Scuttlebutt itself isn’t supported by venture capital. Instead, taking a page from the way Tim Berners-Lee funded the creation of the World Wide Web, Scuttlebutt is backed by grants that helped jumpstart the process. Similar to a distributed autonomous organization (DAO) that connects groups on a blockchain, there are now hundreds of users who personally donate to the cause and an estimated 30,000 people using one of at least six social networks on the protocol. An estimated 4 million more use the largest social protcol, Mastodon, which supports 60 niche social networks, with a rapidly growing pool of blockchain competitors in the works.
Joining Henshaw-Plath at the Redwoods camp, called DWeb, were 14 other Scuttlebutt developers–including those from the Manyverse social network, designed for free-speech purists, and the Maori social network Āhau. While Manyverse is largely funded by a grant from the European Union and donor support and Āhau by tribal money and other sources, Henshaw-Plath is going a more traditional route.
In 2019, he raised $1.4 million in pre-seed funding from his old Odeo boss Stone; former Coinbase CTO Balaji Srinivasan; Bloomberg Beta, the venture-capital arm of media giant Bloomberg; and ethereum startup ConsenSys, to build a social network where anyone can make public posts, share images, like content and send private messages without an online connection. Instead of being hosted by Facebook, Twitter or another social network, the data is kept by users and their friends.
Though decentralized social networking is proving a difficult way to make money, Henshaw-Plath has plans to sell support services. Bloomberg Beta founder Roy Bahat isn’t concerned about short-term monetization efforts. A Planetary investor and early backer of AngelList and Slack, he says that “anytime something has reached mass-market use, the owners of that service have figured out some way to realize business value.” After a slow start, Facebook last year generated $119 billion revenue, almost entirely from selling ads targeted at specific users. Twitter’s top line was $5 billion.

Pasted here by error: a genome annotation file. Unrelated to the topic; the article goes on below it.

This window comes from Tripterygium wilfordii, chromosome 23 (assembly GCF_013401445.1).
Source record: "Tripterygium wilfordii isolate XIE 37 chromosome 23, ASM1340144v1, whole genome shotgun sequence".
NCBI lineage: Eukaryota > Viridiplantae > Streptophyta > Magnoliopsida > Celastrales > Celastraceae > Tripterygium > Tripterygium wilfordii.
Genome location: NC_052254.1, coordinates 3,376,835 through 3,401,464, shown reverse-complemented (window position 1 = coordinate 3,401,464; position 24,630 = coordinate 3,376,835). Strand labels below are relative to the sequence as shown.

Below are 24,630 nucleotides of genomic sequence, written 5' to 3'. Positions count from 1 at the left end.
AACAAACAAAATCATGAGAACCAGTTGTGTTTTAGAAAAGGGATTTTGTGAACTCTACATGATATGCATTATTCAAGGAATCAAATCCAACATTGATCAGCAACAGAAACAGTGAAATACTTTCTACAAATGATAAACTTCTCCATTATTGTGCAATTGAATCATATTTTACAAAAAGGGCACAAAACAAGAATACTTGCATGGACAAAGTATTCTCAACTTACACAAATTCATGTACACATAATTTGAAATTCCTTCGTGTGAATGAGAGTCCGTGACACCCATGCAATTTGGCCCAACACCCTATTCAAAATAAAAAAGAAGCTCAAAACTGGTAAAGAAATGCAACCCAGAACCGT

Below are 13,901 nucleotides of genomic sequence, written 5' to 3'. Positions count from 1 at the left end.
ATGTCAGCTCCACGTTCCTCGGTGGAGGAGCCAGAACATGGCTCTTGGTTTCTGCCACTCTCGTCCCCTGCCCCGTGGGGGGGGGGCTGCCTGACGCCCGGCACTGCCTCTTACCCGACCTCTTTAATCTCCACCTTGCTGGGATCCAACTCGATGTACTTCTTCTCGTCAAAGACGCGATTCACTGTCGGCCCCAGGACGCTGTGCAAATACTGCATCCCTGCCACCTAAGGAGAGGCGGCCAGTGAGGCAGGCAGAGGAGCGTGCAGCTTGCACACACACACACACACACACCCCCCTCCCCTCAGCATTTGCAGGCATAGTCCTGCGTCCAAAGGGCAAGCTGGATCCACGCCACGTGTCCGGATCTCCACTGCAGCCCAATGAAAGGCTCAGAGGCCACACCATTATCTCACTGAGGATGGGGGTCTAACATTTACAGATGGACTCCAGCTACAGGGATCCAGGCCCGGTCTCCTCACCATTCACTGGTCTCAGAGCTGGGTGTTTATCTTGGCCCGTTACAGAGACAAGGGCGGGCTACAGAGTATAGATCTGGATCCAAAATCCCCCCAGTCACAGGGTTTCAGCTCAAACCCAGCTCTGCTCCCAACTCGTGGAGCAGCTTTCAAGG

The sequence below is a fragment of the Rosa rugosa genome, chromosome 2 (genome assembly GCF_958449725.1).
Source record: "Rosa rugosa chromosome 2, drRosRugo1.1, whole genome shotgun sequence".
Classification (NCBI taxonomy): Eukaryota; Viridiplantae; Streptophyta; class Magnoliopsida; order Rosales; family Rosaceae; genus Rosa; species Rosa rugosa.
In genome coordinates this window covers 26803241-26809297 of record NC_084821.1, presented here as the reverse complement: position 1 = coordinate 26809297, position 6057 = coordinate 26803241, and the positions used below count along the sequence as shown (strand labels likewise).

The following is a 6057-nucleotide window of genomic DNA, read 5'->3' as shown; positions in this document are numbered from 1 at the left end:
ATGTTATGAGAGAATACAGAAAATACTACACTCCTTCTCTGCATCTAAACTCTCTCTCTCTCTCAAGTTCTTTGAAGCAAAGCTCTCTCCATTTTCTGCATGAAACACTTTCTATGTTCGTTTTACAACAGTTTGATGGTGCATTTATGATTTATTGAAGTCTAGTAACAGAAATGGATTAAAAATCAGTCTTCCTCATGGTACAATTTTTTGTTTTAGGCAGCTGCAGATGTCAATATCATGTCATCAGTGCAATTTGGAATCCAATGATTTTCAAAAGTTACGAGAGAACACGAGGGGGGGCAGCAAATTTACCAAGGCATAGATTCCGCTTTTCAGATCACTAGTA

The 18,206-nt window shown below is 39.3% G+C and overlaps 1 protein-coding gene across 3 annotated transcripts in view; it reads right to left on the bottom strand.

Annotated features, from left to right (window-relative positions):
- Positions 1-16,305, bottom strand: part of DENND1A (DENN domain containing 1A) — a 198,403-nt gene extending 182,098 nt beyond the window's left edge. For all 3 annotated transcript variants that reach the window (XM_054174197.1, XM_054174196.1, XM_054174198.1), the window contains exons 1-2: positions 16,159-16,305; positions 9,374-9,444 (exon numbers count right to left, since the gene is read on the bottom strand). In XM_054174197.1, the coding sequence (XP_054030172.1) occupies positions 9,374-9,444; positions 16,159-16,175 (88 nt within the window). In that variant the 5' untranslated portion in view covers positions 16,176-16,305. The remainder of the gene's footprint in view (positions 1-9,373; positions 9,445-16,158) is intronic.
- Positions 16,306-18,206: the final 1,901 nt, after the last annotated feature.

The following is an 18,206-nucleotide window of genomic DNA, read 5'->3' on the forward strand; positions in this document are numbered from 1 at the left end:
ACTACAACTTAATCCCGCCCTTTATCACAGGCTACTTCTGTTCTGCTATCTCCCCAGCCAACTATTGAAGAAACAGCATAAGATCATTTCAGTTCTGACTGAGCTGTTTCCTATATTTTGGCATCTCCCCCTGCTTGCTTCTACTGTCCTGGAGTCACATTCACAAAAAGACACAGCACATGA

While anyone can create an account on Planetary by generating a private key only they know, similar to bitcoin, if a user loses their phone or the private key is stolen they can recover their identity from other members of their network who store encrypted copies of each other’s information. But even with such user-centric technology, free speech here isn’t entirely free. To conform with Apple’s terms of service, moderators have the ability to ban users who post certain kinds of content.
An important difference between social networks built on Scuttlebutt and Twitter though, blacklisted users can simply pick up and move their accounts to a more lax competitor, such as Manyverse, founded by 34-year-old André “Staltz” Medeiros, a Brazilian living in Finland. “My motivation started with 2016, when I saw Trump gaining power via social media, and I thought of the great power that social media holds for society,” says Medeiros. “I would have made a similar choice that Jack Dorsey did to ban Trump. But I think the power to ban a president is a very, very strong power. I think that’s an extremely huge power. And I’m concerned.”